Marner was absolutely dancing and dishing in the second half of this game, setting up a bunch of scoring chances and firing eight shots on goal himself. The Flames had no answer for him.

One small quibble with Marner late on in the game: Shoot it in the empty net that’s in front of you in a 2-1 game rather than forcing the pass!

6.   The Leafs wouldn’t have been in a position to grind out a 2-1 win without the play of Joe Woll, who made hard saves look easy a number of times in this game through sound positional play and a few nice flashes of the leather on a few dangerous shots on goal.

This is what is so intriguing about Woll’s potential now that he’s finally found a run of good health and has been taking off with the Marlies: He is really athletic, but he’s also honed the system he plays with which consistently puts him at the depths and angles to make the difficult saves appear routine and keeps him in position for those sequences where a second save is required.

I don’t want to drag Ilya Samsonov‘s name or season through the mud here — he’s generally been good this year! — but the contrast to how quiet Woll was in his crease tonight compared to Samsonov’s frenetic energy in the crease the night prior was difficult not to take notice of. To be clear, Samsonov has brought calm to the crease on most nights this year, but his tendency to become over-active and lose his net is one we see rear its head here and there.

While he’s still learning the ropes and not seriously in consideration to take over the net at this time, Woll’s demeanor has been really impressive and consistent at the AHL level, and it’s encouraging to have a third goalie capable of this kind of night in a tight game in a back-to-back. It was not an easy way to start his night, either, with the shorthanded breakaway goal against. Solid stuff from Woll in this 25-save effort.

7.   The Maple Leafs found their game-winner early in the third period on a good play by Morgan Rielly to identify the open ice as the Flames were caught with numbers up ice. He jumped up, took a pass from William Nylander, and burst right through the middle of the ice for a breakaway opportunity. Calle Jarnkrok followed up the play and greased it over the line from there.

It was a great close-out effort from the Leafs, who gave the Flames nothing easy, took care of the puck, and checked the Flames hard to the finish.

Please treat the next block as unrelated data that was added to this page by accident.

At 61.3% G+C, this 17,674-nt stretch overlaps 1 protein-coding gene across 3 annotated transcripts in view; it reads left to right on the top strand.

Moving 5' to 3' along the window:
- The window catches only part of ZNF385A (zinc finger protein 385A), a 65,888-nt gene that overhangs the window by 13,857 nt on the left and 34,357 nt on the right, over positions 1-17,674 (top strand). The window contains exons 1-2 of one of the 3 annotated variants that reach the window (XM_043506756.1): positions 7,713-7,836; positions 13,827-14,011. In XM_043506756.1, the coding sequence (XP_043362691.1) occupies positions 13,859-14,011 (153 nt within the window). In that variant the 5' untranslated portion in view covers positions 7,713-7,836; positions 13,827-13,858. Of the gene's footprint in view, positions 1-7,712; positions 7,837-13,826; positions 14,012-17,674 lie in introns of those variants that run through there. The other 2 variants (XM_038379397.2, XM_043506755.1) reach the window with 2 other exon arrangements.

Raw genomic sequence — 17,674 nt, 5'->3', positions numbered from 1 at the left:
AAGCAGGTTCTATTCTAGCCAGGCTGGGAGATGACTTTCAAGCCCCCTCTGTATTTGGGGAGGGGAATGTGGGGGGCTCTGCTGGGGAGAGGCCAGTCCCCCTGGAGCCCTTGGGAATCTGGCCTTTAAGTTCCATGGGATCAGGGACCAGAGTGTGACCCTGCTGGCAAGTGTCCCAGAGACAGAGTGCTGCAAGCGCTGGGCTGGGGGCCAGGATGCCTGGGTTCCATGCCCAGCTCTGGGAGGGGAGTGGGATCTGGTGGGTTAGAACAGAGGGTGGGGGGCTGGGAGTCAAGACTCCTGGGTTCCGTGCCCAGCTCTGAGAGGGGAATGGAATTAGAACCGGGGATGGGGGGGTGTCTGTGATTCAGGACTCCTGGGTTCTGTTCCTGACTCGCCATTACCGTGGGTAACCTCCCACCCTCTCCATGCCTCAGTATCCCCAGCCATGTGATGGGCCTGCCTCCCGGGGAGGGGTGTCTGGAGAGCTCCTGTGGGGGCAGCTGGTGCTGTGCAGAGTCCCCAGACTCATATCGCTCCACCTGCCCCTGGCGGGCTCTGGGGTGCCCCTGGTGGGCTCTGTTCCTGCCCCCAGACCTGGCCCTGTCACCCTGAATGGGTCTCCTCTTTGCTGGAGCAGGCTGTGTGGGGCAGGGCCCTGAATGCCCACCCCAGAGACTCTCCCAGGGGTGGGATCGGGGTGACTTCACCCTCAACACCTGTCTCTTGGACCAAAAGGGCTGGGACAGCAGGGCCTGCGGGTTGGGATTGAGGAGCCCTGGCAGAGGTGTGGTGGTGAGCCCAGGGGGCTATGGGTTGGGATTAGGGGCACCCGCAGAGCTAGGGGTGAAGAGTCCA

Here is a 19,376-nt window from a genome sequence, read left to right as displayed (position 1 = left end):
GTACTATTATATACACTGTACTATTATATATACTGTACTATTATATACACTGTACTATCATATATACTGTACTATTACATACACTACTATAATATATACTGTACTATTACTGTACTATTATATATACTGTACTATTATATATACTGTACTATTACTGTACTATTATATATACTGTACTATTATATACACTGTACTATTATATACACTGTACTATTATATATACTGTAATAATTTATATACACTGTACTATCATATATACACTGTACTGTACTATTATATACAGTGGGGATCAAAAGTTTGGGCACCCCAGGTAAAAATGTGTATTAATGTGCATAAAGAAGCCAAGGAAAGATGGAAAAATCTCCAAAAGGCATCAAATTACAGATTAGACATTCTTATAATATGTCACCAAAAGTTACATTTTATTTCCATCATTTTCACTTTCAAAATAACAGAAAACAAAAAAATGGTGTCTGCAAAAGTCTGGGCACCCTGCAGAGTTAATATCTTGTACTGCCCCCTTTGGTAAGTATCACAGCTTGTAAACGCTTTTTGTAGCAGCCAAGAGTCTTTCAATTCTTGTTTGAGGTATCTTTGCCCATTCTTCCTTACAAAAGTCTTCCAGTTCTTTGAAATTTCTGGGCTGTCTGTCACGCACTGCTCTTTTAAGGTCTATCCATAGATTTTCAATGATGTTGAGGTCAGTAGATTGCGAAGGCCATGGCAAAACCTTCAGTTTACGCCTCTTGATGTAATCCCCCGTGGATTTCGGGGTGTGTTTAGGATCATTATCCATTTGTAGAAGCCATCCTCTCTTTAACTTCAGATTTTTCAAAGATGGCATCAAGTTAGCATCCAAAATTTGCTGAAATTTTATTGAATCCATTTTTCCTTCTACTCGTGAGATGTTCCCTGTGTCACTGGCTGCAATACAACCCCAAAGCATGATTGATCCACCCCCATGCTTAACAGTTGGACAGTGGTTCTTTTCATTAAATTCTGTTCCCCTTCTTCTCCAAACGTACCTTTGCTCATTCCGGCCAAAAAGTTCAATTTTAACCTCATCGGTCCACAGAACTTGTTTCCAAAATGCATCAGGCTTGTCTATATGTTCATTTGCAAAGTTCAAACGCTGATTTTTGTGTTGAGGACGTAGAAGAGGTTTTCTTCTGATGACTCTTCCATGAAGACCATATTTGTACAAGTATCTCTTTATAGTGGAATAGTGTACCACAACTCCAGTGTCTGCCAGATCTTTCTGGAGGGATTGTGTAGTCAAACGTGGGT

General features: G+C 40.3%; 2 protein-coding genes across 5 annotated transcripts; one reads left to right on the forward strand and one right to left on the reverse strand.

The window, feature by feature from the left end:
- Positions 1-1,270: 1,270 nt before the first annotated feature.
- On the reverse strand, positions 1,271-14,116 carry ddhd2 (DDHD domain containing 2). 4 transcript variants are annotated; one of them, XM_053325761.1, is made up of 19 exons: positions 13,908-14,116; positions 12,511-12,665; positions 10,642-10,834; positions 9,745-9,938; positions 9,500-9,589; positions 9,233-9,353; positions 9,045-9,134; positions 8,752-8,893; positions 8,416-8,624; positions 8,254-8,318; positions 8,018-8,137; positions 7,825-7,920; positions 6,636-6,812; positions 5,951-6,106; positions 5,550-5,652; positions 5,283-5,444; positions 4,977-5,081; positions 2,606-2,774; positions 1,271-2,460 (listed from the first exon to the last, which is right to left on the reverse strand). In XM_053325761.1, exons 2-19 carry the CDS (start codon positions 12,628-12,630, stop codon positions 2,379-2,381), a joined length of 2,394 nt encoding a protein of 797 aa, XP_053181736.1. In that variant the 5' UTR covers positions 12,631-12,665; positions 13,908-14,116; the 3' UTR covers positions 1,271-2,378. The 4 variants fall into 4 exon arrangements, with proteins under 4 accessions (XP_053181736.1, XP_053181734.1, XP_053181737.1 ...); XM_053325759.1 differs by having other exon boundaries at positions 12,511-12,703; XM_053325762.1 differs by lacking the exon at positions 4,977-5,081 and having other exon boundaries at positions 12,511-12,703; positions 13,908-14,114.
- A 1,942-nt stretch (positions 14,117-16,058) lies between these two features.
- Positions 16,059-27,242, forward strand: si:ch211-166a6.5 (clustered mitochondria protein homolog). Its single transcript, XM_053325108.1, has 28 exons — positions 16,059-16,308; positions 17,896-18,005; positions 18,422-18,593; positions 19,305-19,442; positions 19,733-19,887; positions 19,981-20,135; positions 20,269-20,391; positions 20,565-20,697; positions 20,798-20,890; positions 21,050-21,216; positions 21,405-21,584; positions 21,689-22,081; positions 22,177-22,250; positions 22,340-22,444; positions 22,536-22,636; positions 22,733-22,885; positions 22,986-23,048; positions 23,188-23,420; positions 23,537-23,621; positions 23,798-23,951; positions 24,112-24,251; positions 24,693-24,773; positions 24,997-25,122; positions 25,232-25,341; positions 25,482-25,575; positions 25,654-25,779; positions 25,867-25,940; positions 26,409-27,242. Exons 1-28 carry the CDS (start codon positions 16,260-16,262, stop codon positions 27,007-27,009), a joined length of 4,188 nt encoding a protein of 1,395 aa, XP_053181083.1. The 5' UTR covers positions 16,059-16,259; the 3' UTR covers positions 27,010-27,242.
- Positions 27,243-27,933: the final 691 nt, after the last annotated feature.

In the final few minutes, there was a good sequence from a line of David Kampf, Alex Kerfoot, and Calle Jarnkrok where they chewed a good chunk of clock in the offensive zone. The Leafs were getting good shifts from just about everyone in the third with a strong commitment to taking care of the game to the end.

8.   As for the debut games tonight, I saw enough to be impressed by Luke Schenn despite his small sample of TOI (10:42) in his first game in a couple of weeks. He finished his checks (a team-leading four hits in only 14 shifts), was strong around the net, broke up a few plays — including one memorable that led to his clearance on the PK — and snapped some nice first passes (both shorter outlets and a few longer stretch passes).

There are a lot of similarities to the Zach Bogosian story with Schenn. Both were high draft picks — taken two selections apart in 2008 — who appeared to be falling out of the league in their mid-to-late 20s only to reinvent their games a little bit and eventually provide value in the league again as steady veteran presences (more as bottom-pairing depth guys who can reasonably complement a skilled puck mover up the lineup here and there as needed).

9.   With Schenn, I’ve always wondered: If the Leafs from 15 years ago had allowed him to slow cook a little more in their system — an extra year in junior, some AHL seasoning, time working with a proper development staff — could it have been a different story the first go around (as opposed to forcing him right in the league at 18 on account of his physical maturity)? But it’s a fantastic full-circle story that he’s back in a Leaf sweater dropping quotes like this one:

Schenn reportedly put in some skills development work with Adam Oates — who had been working with his brother Brayden — when he was down with Utica in the AHL wondering if the NHL career was in the rearview. I could be wrong, but it looks to me like he plays at a lighter weight than he did early in his career; he’s moving around a little better than he did years ago, and he handles and moves the puck more crisply. Encouraging start, albeit in only a handful of minutes.

10.   Another standout on defense for me was Jake McCabe in his second game as a Leaf. He played 20 and a half minutes — including two and a half on the penalty kill — and recorded two shots on goal and two hits. His pairing with TJ Brodie was really solid, controlling over 64% of the shots at five-on-five and 54% of the expected goals.

McCabe was confident and frequently involved in the offense, including jumping up and nearly scoring his first as a Leaf while shorthanded at one point. He was aggressive defending the line and stepping up on players, taking away time and space effectively while moving the puck cleanly with his touches.

McCabe has made a comment a few times since arriving in Toronto about it being nice to play on a team that has forwards so committed to checking back hard. It fits his game nicely with how aggressive he likes to defend through the neutral zone, which sometimes got him burned when the support wasn’t there in Chicago.

Heat Map: 5v5 Shot Attempts

Game Flow: 5v5 Shot Attempts